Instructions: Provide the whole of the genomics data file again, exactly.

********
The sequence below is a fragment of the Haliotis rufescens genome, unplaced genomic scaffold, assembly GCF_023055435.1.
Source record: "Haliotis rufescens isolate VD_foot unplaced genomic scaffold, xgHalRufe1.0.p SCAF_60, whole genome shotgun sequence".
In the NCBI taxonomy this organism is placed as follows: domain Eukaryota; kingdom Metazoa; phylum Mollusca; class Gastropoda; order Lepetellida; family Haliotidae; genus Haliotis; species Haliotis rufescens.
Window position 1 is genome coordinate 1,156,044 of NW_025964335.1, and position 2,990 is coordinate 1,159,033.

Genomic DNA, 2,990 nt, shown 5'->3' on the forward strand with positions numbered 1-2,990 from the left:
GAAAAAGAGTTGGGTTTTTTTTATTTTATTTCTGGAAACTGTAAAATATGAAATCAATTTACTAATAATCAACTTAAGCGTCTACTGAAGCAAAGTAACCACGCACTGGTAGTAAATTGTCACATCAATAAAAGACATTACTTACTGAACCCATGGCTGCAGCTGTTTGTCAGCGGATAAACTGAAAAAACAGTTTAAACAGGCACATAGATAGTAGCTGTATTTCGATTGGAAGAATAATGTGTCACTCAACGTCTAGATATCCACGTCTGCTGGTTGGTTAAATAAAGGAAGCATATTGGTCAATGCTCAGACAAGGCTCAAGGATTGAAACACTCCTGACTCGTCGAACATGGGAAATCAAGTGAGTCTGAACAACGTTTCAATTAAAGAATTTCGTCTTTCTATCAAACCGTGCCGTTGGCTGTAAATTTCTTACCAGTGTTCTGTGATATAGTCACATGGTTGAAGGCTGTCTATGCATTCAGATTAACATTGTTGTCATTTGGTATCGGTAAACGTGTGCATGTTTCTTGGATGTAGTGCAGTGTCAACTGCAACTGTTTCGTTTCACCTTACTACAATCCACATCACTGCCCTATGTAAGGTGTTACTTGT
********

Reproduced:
The sequence below is a fragment of the Haliotis rufescens genome, unplaced genomic scaffold, assembly GCF_023055435.1.
Source record: "Haliotis rufescens isolate VD_foot unplaced genomic scaffold, xgHalRufe1.0.p SCAF_60, whole genome shotgun sequence".
In the NCBI taxonomy this organism is placed as follows: domain Eukaryota; kingdom Metazoa; phylum Mollusca; class Gastropoda; order Lepetellida; family Haliotidae; genus Haliotis; species Haliotis rufescens.
Window position 1 is genome coordinate 1,156,044 of NW_025964335.1, and position 2,990 is coordinate 1,159,033.

Genomic DNA, 2,990 nt, shown 5'->3' on the forward strand with positions numbered 1-2,990 from the left:
GAAAAAGAGTTGGGTTTTTTTTATTTTATTTCTGGAAACTGTAAAATATGAAATCAATTTACTAATAATCAACTTAAGCGTCTACTGAAGCAAAGTAACCACGCACTGGTAGTAAATTGTCACATCAATAAAAGACATTACTTACTGAACCCATGGCTGCAGCTGTTTGTCAGCGGATAAACTGAAAAAACAGTTTAAACAGGCACATAGATAGTAGCTGTATTTCGATTGGAAGAATAATGTGTCACTCAACGTCTAGATATCCACGTCTGCTGGTTGGTTAAATAAAGGAAGCATATTGGTCAATGCTCAGACAAGGCTCAAGGATTGAAACACTCCTGACTCGTCGAACATGGGAAATCAAGTGAGTCTGAACAACGTTTCAATTAAAGAATTTCGTCTTTCTATCAAACCGTGCCGTTGGCTGTAAATTTCTTACCAGTGTTCTGTGATATAGTCACATGGTTGAAGGCTGTCTATGCATTCAGATTAACATTGTTGTCATTTGGTATCGGTAAACGTGTGCATGTTTCTTGGATGTAGTGCAGTGTCAACTGCAACTGTTTCGTTTCACCTTACTACAATCCACATCACTGCCCTATGTAAGGTGTTACTTGT